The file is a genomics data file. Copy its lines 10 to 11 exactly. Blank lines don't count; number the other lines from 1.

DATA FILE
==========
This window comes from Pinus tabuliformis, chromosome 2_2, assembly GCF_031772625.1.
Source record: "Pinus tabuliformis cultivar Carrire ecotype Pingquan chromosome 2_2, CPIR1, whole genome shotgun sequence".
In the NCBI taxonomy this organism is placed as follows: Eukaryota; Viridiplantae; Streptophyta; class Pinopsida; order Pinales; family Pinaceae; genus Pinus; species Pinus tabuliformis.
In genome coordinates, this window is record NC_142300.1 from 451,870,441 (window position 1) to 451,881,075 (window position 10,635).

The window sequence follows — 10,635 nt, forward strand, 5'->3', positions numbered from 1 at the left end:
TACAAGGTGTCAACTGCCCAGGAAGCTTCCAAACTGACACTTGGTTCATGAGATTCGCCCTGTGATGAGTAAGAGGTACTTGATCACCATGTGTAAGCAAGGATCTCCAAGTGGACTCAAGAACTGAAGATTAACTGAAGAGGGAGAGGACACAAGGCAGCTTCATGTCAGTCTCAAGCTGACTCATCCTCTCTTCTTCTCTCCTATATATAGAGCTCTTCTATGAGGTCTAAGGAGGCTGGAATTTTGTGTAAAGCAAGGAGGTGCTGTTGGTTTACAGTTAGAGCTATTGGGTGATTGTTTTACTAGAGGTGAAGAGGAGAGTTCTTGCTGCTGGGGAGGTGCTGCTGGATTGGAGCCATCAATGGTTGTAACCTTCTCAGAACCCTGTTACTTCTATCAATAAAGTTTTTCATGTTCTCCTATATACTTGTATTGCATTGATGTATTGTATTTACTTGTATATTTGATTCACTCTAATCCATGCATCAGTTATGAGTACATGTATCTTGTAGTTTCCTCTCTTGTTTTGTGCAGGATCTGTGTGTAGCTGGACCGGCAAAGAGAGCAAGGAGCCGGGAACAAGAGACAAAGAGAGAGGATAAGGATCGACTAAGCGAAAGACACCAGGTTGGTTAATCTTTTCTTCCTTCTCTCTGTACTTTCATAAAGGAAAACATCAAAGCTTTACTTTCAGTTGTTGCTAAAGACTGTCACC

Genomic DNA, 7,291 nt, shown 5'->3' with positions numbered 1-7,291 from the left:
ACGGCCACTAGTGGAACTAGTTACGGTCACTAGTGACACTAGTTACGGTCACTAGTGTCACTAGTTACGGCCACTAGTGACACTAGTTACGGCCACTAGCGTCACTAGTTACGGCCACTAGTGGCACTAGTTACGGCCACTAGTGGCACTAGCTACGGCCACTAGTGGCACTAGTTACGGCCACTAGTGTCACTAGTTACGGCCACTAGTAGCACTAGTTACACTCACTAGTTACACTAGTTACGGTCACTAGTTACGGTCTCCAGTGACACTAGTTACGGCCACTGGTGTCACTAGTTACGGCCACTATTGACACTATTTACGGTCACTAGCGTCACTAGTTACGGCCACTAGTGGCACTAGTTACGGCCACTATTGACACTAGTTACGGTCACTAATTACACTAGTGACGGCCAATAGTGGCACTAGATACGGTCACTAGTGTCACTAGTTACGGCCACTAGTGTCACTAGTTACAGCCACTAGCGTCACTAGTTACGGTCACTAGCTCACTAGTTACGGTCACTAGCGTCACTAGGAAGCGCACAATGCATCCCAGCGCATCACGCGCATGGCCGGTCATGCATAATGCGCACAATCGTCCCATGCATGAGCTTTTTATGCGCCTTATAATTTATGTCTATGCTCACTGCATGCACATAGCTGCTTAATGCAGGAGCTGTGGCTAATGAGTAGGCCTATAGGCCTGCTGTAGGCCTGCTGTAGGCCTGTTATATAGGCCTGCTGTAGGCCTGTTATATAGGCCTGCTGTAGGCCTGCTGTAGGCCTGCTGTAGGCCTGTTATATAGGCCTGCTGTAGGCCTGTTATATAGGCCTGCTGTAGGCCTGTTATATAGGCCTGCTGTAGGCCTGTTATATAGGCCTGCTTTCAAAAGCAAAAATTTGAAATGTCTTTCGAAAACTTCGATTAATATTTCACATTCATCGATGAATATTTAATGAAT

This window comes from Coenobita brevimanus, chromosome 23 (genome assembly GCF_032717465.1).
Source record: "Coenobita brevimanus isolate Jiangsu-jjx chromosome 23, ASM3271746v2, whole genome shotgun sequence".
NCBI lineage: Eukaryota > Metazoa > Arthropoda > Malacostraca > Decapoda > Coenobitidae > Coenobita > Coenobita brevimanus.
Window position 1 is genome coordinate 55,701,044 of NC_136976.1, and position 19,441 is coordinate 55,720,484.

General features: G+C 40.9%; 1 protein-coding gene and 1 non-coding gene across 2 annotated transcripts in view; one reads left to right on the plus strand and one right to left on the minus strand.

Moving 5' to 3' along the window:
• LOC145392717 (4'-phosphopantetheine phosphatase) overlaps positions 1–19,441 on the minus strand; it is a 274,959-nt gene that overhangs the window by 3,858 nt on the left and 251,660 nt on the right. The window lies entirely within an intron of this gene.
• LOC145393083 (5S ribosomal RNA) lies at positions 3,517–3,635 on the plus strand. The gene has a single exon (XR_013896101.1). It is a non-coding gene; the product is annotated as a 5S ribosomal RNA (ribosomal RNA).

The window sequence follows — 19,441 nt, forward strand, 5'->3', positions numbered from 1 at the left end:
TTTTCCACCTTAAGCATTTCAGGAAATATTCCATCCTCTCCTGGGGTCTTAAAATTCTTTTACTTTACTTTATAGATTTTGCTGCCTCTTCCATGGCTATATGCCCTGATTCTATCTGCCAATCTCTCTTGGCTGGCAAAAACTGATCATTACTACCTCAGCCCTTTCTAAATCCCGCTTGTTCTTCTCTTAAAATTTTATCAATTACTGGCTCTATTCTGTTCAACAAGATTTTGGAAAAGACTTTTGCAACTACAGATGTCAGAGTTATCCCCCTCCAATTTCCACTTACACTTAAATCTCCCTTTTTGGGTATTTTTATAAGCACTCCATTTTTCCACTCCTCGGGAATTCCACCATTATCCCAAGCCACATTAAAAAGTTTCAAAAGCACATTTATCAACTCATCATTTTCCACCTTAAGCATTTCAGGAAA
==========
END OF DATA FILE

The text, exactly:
Source record: "Coenobita brevimanus isolate Jiangsu-jjx chromosome 23, ASM3271746v2, whole genome shotgun sequence".
NCBI lineage: Eukaryota > Metazoa > Arthropoda > Malacostraca > Decapoda > Coenobitidae > Coenobita > Coenobita brevimanus.